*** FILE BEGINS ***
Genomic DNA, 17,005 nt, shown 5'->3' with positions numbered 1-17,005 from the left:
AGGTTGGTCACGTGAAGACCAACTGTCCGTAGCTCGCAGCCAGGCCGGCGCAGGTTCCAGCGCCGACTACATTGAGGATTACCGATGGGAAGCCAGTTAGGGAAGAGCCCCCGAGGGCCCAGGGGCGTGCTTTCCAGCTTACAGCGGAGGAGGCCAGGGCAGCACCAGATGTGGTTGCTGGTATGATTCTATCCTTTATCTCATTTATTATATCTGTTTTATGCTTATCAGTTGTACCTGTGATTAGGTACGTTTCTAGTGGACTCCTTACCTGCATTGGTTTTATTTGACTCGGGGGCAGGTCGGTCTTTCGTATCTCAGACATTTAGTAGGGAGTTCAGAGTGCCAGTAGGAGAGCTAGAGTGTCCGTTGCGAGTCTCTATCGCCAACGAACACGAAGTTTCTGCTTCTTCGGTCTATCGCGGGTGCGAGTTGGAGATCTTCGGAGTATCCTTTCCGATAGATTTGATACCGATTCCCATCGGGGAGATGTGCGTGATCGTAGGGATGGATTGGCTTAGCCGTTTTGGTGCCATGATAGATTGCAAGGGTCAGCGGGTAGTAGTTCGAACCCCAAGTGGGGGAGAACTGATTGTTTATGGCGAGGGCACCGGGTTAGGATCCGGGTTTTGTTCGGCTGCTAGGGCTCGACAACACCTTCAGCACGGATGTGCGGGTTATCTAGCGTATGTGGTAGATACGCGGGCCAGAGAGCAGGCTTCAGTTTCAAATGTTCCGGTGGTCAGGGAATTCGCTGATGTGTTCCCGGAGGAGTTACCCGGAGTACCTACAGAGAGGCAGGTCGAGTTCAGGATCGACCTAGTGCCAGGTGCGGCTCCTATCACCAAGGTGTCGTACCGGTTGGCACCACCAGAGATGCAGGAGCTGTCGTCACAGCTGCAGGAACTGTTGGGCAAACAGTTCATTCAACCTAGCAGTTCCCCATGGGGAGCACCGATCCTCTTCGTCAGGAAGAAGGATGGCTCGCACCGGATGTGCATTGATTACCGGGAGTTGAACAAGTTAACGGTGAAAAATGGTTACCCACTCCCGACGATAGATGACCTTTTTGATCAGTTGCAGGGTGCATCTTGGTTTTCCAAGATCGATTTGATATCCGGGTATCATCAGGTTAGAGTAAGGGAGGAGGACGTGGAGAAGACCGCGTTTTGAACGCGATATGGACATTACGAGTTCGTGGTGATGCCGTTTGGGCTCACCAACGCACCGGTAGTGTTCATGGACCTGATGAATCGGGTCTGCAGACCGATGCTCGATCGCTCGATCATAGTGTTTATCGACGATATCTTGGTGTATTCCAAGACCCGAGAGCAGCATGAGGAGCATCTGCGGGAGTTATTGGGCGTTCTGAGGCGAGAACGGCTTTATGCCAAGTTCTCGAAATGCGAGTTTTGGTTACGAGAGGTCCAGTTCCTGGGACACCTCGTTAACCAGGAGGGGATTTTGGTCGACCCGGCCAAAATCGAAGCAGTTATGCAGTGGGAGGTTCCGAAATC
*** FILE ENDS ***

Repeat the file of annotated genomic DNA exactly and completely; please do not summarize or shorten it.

Genomic DNA, 17,005 nt, shown 5'->3' with positions numbered 1-17,005 from the left:
AGGTTGGTCACGTGAAGACCAACTGTCCGTAGCTCGCAGCCAGGCCGGCGCAGGTTCCAGCGCCGACTACATTGAGGATTACCGATGGGAAGCCAGTTAGGGAAGAGCCCCCGAGGGCCCAGGGGCGTGCTTTCCAGCTTACAGCGGAGGAGGCCAGGGCAGCACCAGATGTGGTTGCTGGTATGATTCTATCCTTTATCTCATTTATTATATCTGTTTTATGCTTATCAGTTGTACCTGTGATTAGGTACGTTTCTAGTGGACTCCTTACCTGCATTGGTTTTATTTGACTCGGGGGCAGGTCGGTCTTTCGTATCTCAGACATTTAGTAGGGAGTTCAGAGTGCCAGTAGGAGAGCTAGAGTGTCCGTTGCGAGTCTCTATCGCCAACGAACACGAAGTTTCTGCTTCTTCGGTCTATCGCGGGTGCGAGTTGGAGATCTTCGGAGTATCCTTTCCGATAGATTTGATACCGATTCCCATCGGGGAGATGTGCGTGATCGTAGGGATGGATTGGCTTAGCCGTTTTGGTGCCATGATAGATTGCAAGGGTCAGCGGGTAGTAGTTCGAACCCCAAGTGGGGGAGAACTGATTGTTTATGGCGAGGGCACCGGGTTAGGATCCGGGTTTTGTTCGGCTGCTAGGGCTCGACAACACCTTCAGCACGGATGTGCGGGTTATCTAGCGTATGTGGTAGATACGCGGGCCAGAGAGCAGGCTTCAGTTTCAAATGTTCCGGTGGTCAGGGAATTCGCTGATGTGTTCCCGGAGGAGTTACCCGGAGTACCTACAGAGAGGCAGGTCGAGTTCAGGATCGACCTAGTGCCAGGTGCGGCTCCTATCACCAAGGTGTCGTACCGGTTGGCACCACCAGAGATGCAGGAGCTGTCGTCACAGCTGCAGGAACTGTTGGGCAAACAGTTCATTCAACCTAGCAGTTCCCCATGGGGAGCACCGATCCTCTTCGTCAGGAAGAAGGATGGCTCGCACCGGATGTGCATTGATTACCGGGAGTTGAACAAGTTAACGGTGAAAAATGGTTACCCACTCCCGACGATAGATGACCTTTTTGATCAGTTGCAGGGTGCATCTTGGTTTTCCAAGATCGATTTGATATCCGGGTATCATCAGGTTAGAGTAAGGGAGGAGGACGTGGAGAAGACCGCGTTTTGAACGCGATATGGACATTACGAGTTCGTGGTGATGCCGTTTGGGCTCACCAACGCACCGGTAGTGTTCATGGACCTGATGAATCGGGTCTGCAGACCGATGCTCGATCGCTCGATCATAGTGTTTATCGACGATATCTTGGTGTATTCCAAGACCCGAGAGCAGCATGAGGAGCATCTGCGGGAGTTATTGGGCGTTCTGAGGCGAGAACGGCTTTATGCCAAGTTCTCGAAATGCGAGTTTTGGTTACGAGAGGTCCAGTTCCTGGGACACCTCGTTAACCAGGAGGGGATTTTGGTCGACCCGGCCAAAATCGAAGCAGTTATGCAGTGGGAGGTTCCGAAATC